18. Hi Celia, so good to see you at Wildflower Junction. Yes, Silent SPring totally touched my heart. I can’t wait for the eaglets to hatch! Glad you liked the post. Maybe your students can take a peek at the eagle-cam now and again. IT’s a great hit at schools around here.

  19. Hi Patricia, I can’t believe that neighbor of yours. I live in a subdivision but a still-rural county, and we get a red-tailed hawk visitor from time to time. My feelings on hunting are the same as yours, esp. mindless wolf hunts. Wrong-o bong-o.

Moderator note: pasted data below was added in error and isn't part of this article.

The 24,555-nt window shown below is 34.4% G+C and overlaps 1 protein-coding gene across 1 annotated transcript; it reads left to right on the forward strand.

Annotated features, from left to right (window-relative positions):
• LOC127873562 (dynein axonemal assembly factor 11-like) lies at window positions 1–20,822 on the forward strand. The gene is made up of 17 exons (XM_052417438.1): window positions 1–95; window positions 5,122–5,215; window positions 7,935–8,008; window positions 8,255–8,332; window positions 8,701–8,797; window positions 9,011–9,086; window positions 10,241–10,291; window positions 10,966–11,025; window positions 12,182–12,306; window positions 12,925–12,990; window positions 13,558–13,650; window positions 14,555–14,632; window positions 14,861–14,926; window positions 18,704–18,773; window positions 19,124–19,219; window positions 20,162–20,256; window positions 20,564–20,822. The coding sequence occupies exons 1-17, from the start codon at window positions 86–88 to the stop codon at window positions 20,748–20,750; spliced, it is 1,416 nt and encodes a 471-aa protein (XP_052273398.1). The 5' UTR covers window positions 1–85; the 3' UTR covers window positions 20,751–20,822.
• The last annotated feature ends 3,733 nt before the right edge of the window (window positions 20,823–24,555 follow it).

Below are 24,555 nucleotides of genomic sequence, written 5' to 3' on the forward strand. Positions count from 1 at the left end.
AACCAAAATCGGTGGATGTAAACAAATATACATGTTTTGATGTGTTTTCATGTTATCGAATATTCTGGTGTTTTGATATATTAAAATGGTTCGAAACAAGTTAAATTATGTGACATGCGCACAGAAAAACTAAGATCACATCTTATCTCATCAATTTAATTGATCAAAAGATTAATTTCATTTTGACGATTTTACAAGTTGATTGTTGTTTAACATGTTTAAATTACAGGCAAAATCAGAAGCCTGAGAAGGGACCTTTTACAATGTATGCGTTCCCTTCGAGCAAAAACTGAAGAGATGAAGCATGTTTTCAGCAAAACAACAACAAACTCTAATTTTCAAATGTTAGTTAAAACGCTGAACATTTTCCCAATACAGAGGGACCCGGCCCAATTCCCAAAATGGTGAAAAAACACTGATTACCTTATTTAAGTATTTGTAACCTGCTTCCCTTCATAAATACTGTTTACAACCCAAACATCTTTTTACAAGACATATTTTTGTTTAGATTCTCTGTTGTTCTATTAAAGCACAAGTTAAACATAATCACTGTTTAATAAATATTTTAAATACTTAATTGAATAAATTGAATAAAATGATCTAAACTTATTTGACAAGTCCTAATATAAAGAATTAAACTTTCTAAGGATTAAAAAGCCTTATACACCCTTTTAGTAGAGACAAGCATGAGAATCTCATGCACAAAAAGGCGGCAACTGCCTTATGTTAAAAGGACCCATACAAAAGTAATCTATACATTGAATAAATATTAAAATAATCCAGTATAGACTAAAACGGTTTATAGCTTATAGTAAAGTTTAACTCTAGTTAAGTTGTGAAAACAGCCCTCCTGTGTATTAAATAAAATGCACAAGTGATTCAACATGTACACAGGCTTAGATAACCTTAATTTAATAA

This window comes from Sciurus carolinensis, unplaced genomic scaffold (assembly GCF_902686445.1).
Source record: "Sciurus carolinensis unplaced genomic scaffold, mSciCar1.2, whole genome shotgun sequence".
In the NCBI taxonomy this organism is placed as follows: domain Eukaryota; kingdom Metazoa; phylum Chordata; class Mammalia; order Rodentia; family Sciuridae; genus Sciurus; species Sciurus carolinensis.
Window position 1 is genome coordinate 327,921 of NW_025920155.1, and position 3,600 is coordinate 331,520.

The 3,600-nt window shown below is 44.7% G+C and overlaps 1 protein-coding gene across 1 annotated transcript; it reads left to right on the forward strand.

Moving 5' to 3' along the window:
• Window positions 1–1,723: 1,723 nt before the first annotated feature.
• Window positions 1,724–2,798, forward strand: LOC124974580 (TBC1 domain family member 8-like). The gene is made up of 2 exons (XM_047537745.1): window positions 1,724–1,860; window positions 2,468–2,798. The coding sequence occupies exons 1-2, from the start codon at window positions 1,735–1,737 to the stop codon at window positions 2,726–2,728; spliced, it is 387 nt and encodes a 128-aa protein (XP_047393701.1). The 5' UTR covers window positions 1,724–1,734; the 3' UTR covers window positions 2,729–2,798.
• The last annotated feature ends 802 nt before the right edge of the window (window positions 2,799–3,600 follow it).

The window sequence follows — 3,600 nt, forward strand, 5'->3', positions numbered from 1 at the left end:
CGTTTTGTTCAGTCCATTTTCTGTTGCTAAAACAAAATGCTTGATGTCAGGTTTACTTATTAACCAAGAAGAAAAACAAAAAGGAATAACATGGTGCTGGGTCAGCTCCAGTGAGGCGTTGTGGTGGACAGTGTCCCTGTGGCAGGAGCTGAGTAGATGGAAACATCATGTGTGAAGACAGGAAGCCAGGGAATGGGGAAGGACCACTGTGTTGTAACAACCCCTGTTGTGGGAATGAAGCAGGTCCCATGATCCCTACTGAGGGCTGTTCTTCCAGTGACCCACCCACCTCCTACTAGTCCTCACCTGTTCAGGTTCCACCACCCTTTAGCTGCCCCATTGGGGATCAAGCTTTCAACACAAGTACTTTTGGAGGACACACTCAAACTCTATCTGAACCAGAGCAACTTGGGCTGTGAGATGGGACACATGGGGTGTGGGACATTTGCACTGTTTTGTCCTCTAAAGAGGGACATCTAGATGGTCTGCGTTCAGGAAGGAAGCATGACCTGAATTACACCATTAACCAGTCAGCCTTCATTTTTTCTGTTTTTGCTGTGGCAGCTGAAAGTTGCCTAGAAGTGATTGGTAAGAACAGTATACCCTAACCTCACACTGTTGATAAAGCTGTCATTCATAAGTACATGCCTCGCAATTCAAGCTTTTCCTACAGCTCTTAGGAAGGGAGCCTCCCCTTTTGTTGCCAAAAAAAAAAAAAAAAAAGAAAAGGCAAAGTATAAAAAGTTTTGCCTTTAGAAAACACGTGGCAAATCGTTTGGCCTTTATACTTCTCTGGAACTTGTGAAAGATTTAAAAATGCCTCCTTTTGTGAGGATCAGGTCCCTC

20. Hi Mary, thanks so much! I totally agree with you about the heartbreak. Don’t forget to peek in on the eagle nest from time to time! I think hatching date is April 1 for the first one. Yay.

  21. What a great blog, Tanya. I didn’t know the bald eagles were making a comeback on those islands. We get quite a few of them wintering at a big wetlands bird refuge about an hour north of me. I drove up to see them a couple of years ago. They are so beautiful. Hope you get to see some babies soon.

  22. wasn’t there some kind of disaster last year with the eagle cam?
    like the eagles fell out or something?
    i thought i remember hearing about it

    we are lucky up here along the mississippi river that we have a bald eagle watching park–it’s beautiful and you can watch them fish